Japanese Americans Interned


United States

Activism & Resistance Discrimination & Inequity Race & Ethnicity

Following the 1941 Japanese attack on the U.S. naval base at Pearl Harbor, President Franklin D. Roosevelt signed Executive Order 9066 establishing the West Coast as a military war zone and authorizing the internment of Japanese Americans. Nearly 120,000 individuals, the majority of whom were American citizens, were relocated to internment camps under the auspice that they posed a threat to national security. Some Japanese Americans openly resisted the order and refused to present themselves for relocation, risking arrest. One such person was Fred Korematsu, a U.S. citizen who in 1944 appealed his arrest to the Supreme Court. In a 6-3 decision, Korematsu’s appeal was denied and internment policy was upheld.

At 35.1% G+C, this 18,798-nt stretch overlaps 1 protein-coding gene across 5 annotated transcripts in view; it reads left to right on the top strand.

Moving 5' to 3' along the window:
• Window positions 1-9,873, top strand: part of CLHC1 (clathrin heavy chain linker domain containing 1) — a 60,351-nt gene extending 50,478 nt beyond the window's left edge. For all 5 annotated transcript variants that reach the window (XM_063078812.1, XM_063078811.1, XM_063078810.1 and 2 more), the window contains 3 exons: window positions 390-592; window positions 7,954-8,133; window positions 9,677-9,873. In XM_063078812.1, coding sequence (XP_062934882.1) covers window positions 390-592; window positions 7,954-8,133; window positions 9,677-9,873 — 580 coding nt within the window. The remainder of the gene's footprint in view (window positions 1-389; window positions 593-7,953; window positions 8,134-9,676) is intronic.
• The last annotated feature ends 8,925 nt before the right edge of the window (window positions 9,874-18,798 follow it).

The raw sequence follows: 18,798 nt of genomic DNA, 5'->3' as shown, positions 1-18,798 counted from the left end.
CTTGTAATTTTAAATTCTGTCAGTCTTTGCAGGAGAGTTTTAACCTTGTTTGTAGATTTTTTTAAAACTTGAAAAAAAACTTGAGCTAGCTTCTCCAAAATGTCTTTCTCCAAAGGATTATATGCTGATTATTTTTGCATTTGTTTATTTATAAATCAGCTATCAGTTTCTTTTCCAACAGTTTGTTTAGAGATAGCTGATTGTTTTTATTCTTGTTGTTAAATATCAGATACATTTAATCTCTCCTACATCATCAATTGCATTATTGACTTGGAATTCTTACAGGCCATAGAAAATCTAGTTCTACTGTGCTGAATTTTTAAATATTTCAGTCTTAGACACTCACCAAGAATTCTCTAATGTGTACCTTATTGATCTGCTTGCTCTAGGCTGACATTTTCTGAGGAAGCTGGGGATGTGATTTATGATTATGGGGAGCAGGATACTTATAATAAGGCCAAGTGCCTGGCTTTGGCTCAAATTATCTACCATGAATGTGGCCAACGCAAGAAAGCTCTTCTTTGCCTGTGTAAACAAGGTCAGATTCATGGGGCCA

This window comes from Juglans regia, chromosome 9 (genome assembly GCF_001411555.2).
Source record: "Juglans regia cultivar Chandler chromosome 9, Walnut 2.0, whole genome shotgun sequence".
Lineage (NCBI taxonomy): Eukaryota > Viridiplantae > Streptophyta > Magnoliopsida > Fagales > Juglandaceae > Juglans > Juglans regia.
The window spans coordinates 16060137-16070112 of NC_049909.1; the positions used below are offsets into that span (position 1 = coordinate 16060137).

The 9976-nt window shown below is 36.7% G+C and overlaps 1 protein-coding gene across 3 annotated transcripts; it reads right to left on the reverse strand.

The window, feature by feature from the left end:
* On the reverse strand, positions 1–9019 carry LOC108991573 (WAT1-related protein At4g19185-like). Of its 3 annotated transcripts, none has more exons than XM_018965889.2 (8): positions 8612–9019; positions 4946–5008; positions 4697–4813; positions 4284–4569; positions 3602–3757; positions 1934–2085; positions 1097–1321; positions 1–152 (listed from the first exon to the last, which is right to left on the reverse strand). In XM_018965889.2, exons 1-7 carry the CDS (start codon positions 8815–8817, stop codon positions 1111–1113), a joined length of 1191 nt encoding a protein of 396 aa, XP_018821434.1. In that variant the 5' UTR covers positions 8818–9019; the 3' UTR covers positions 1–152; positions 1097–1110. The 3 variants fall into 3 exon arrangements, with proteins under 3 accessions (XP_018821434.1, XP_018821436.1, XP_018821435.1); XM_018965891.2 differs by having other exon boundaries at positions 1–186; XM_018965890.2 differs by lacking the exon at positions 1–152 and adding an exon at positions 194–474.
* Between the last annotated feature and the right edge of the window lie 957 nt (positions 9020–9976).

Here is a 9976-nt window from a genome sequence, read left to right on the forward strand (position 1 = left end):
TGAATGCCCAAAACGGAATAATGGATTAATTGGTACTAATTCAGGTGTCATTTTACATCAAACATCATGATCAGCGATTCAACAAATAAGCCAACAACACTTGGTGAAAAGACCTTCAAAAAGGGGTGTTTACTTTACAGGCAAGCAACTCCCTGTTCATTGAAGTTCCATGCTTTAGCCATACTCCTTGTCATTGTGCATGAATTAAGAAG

Forced to sell or abandon their property prior to relocation, Japanese Americans collectively lost billions of dollars in assets. In 1948, Congress passed the Evacuation Claims Act, which allowed Japanese-Americans to file claims for loss of property. However, due to the lack of surviving records, the government paid only $31 million in damages. In August 1988, the Civil Liberties Act provided reparations to Japanese Americans and their descendants in the form of $20,000 for each individual who was interned.